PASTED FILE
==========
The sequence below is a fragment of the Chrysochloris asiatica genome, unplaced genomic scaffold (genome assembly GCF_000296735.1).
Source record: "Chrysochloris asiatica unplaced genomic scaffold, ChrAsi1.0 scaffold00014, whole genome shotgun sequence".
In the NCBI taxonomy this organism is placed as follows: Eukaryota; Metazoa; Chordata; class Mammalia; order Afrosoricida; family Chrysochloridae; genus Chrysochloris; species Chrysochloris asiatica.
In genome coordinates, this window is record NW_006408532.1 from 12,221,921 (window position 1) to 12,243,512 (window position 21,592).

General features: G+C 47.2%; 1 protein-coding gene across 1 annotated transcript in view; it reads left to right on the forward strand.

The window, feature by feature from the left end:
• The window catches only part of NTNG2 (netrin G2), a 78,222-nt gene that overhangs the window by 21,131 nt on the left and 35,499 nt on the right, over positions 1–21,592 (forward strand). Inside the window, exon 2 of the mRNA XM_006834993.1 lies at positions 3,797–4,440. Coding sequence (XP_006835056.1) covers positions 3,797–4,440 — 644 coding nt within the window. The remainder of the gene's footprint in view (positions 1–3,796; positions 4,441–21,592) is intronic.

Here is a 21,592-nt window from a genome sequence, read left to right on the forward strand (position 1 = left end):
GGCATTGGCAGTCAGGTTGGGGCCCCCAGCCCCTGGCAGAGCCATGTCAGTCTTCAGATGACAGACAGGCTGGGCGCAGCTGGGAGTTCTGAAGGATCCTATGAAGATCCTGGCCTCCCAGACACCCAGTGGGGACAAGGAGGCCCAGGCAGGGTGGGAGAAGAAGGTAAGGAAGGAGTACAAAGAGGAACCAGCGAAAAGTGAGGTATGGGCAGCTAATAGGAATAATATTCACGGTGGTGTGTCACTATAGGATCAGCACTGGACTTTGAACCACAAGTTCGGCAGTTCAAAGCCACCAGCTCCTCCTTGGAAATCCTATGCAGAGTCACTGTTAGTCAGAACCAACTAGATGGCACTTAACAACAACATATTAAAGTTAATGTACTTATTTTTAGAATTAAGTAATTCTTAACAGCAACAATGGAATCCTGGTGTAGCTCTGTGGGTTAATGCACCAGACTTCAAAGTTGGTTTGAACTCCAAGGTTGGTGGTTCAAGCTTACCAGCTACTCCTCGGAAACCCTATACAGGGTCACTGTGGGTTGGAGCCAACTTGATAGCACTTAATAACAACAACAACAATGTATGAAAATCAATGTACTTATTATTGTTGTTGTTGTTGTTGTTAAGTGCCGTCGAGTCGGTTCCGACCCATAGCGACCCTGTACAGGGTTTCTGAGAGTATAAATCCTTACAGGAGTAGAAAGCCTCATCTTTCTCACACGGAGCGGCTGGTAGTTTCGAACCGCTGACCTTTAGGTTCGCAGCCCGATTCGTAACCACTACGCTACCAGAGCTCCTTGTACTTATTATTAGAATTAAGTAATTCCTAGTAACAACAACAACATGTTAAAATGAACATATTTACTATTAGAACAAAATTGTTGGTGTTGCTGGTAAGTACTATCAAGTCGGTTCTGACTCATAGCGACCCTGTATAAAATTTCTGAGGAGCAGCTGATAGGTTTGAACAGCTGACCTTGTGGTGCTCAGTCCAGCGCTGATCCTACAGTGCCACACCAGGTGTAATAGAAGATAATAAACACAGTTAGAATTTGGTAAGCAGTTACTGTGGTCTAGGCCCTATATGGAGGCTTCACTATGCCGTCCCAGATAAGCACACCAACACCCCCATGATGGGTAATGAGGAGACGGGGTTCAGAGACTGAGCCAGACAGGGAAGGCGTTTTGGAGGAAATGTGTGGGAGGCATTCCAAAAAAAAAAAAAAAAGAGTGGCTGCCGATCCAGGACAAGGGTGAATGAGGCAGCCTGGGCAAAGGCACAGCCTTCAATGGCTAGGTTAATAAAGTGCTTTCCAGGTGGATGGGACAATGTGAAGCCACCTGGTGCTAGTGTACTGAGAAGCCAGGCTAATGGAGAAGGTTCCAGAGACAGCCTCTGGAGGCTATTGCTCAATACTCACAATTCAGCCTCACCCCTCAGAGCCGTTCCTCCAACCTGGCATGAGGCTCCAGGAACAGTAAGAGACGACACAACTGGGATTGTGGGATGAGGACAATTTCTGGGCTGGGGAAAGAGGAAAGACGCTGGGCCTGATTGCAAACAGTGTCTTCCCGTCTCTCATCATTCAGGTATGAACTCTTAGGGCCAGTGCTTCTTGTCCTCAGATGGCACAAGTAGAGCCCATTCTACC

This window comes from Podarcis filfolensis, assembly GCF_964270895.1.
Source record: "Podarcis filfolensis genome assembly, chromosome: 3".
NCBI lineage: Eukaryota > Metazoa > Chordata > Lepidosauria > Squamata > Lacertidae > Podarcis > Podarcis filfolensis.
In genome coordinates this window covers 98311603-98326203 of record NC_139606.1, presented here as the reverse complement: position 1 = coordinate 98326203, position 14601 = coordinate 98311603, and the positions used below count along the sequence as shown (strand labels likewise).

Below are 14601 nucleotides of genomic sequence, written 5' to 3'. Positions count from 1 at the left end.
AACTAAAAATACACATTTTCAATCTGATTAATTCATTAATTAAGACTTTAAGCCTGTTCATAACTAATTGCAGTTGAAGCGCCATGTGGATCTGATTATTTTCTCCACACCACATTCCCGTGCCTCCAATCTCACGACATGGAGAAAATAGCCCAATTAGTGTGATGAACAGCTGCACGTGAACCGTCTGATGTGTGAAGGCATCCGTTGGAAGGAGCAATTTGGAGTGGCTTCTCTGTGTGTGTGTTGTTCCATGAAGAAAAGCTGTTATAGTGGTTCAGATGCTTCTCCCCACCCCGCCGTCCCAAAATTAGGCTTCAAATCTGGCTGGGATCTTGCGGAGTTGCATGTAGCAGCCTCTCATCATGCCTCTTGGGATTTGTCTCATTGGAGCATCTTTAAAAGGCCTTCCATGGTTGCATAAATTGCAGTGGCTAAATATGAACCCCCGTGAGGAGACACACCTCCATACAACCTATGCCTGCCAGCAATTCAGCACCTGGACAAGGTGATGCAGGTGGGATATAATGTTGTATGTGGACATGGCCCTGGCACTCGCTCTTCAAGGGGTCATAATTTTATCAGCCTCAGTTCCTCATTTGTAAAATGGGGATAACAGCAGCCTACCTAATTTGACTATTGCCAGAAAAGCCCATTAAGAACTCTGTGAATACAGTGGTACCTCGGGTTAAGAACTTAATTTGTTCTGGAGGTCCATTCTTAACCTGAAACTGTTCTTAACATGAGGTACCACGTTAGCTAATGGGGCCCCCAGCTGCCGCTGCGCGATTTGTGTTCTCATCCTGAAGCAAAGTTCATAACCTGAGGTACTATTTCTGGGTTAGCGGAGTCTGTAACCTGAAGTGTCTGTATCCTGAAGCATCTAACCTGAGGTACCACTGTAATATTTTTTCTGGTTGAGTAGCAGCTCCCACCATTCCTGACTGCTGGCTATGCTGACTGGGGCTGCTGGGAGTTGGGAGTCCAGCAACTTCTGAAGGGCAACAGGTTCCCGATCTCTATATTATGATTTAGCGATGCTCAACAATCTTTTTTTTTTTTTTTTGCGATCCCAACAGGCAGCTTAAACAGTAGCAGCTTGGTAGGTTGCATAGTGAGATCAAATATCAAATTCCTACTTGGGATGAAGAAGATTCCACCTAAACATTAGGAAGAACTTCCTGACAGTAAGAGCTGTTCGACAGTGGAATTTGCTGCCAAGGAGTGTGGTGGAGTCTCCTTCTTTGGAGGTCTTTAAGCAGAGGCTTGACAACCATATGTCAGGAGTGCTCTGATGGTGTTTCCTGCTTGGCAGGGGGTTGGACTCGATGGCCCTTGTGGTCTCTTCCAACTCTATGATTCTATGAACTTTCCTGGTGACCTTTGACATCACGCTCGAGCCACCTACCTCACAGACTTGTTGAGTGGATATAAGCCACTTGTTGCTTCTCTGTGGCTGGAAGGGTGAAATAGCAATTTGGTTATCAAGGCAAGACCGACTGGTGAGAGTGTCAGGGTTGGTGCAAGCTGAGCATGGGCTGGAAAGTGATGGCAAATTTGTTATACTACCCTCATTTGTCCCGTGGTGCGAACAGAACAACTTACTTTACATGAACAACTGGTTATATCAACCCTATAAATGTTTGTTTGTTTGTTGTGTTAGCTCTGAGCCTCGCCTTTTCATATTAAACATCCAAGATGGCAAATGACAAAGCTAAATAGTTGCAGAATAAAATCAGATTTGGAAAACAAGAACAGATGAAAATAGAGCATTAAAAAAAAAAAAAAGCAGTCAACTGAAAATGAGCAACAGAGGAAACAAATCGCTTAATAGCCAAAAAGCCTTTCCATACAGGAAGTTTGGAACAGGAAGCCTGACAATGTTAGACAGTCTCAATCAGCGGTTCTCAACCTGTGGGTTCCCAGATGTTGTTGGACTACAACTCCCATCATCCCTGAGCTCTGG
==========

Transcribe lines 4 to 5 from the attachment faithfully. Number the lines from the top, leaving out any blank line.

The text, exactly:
In genome coordinates, this window is record NW_006408532.1 from 12,221,921 (window position 1) to 12,243,512 (window position 21,592).

General features: G+C 47.2%; 1 protein-coding gene across 1 annotated transcript in view; it reads left to right on the forward strand.